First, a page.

Pictograms *are* excellent internationalization... when they make
appropriate sense and are not culturally linked themselves. Common
things like postal boxes, school buses, etc. are enigmatic runes to
outsiders. For example, I am reminded of the brown and white services
signs on my recent trip to Ireland. They often contained as many as
twenty complex pictures such as a stylized "castle" meaning "site of
historical interest", or other icons for "petrol station", "food",
"school", "horse riding/equestrian", "fishing" etc. While we have
similar signs in the USA, they are more severly limited to just three
items: petrol, food and lodging. Deciphering twenty complex icons at 90
kph can be exciting...
On the other hand, I'm still struggling with understanding why all those
signs say "Traffic Calming" when what they mean to say is "Road
+1 650-526-4652 (direct telephone)
AddisonP@simultrans.com (Internet email)
"22 languages. One release date."
From: Alain [mailto:firstname.lastname@example.org]
Sent: Tuesday, November 17, 1998 1:26 PM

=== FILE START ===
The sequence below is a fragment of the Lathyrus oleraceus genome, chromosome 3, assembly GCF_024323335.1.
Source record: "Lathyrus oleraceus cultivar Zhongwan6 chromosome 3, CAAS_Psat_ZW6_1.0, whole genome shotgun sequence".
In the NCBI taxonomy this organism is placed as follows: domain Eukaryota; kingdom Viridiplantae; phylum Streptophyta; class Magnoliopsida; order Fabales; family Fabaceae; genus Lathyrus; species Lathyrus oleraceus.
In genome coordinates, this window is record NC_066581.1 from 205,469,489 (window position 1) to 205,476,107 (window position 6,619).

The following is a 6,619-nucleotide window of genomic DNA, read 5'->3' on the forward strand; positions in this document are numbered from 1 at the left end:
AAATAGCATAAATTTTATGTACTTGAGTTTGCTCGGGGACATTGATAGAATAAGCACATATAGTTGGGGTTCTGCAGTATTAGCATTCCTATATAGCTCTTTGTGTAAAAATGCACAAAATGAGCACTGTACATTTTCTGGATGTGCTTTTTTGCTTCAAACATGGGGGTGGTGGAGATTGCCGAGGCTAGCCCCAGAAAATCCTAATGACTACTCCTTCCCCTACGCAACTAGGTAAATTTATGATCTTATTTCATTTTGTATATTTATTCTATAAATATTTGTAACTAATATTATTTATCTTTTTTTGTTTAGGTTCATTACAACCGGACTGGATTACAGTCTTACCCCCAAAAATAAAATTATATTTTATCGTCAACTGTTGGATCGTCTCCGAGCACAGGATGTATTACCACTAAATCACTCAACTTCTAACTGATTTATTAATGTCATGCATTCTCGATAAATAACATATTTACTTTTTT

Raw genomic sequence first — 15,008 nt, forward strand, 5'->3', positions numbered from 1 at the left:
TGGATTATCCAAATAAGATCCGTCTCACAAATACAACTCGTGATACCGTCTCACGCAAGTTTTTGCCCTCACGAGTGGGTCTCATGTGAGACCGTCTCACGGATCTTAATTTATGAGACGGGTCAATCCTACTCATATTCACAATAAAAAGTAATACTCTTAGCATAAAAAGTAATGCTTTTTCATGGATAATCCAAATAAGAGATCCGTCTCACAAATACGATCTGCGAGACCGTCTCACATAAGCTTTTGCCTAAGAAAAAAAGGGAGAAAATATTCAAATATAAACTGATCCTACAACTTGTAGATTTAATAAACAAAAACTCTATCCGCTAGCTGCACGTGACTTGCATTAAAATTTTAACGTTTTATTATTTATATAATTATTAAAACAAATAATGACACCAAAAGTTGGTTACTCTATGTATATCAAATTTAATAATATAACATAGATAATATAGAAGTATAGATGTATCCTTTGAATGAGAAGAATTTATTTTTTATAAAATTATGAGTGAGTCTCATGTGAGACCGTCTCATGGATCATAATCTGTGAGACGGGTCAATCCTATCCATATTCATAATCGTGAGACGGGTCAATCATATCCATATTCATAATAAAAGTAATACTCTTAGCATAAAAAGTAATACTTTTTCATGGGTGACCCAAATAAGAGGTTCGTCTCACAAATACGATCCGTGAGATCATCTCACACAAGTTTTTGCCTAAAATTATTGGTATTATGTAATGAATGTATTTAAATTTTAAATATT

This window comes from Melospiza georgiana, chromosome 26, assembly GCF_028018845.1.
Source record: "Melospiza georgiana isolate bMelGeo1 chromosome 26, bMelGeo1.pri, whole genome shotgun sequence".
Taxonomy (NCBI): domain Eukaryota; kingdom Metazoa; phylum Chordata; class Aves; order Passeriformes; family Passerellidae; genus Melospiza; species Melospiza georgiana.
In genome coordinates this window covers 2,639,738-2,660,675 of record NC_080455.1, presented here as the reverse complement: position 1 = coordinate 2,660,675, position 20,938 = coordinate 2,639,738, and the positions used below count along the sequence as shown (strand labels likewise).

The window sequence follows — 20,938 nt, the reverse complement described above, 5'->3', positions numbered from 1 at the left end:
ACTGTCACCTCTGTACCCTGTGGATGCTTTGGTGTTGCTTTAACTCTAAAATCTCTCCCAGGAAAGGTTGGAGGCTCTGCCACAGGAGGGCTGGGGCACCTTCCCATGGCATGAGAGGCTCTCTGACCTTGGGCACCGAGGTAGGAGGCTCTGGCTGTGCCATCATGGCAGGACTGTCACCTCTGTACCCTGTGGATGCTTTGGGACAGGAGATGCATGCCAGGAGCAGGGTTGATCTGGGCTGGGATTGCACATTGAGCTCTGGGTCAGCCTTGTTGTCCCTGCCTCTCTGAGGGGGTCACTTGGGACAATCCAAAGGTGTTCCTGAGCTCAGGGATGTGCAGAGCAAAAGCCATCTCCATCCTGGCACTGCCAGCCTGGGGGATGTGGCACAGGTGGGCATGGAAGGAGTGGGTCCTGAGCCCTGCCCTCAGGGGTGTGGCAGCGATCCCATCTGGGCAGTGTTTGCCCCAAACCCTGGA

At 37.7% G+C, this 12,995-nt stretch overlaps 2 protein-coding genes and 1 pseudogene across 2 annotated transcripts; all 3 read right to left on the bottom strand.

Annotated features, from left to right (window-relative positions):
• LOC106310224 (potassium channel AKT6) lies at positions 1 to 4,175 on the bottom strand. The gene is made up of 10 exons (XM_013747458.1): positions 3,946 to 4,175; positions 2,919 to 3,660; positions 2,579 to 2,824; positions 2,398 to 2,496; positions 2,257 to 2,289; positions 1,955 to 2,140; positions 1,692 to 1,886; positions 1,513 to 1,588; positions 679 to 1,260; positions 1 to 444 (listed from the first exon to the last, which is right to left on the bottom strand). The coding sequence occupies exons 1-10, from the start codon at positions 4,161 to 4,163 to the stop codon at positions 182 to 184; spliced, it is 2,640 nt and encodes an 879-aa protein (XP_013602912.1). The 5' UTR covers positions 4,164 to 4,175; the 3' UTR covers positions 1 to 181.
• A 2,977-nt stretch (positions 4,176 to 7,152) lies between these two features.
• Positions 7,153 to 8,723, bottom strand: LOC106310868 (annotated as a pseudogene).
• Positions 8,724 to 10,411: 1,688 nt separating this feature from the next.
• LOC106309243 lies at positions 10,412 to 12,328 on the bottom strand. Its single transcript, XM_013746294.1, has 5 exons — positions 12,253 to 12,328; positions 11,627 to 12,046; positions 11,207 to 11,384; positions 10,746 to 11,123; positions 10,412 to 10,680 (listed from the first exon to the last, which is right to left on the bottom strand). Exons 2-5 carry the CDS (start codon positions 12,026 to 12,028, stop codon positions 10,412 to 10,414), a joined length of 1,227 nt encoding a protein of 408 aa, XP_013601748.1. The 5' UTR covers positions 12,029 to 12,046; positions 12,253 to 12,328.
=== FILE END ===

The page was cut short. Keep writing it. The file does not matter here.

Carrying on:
To: Unicode List
Subject: Re: OFFTOPIC: What is "francais hexagonal"?
A 12:50 98-11-17 -0800, John Cowan a écrit :
>> An example: instead of indicating "gare [de chemin de fer]" (railroad
>> station) on street panels in many cities, downtown, in France, they
>> only write "SNCF" and you're supposed to know what it means [...].
>Well, I imagine a non-anglophone here would have the same trouble with
>a sign reading "Amtrak", though there is usually a pictograph of a
>on the sign as well.
A pictograph is already excellent internationalization. That is rare in
USA though. It should be encouraged everywhere and as much as possible.
No "pictogramme" for this in France.
This archive was generated by hypermail 2.1.2 : Tue Jul 10 2001 - 17:20:43 EDT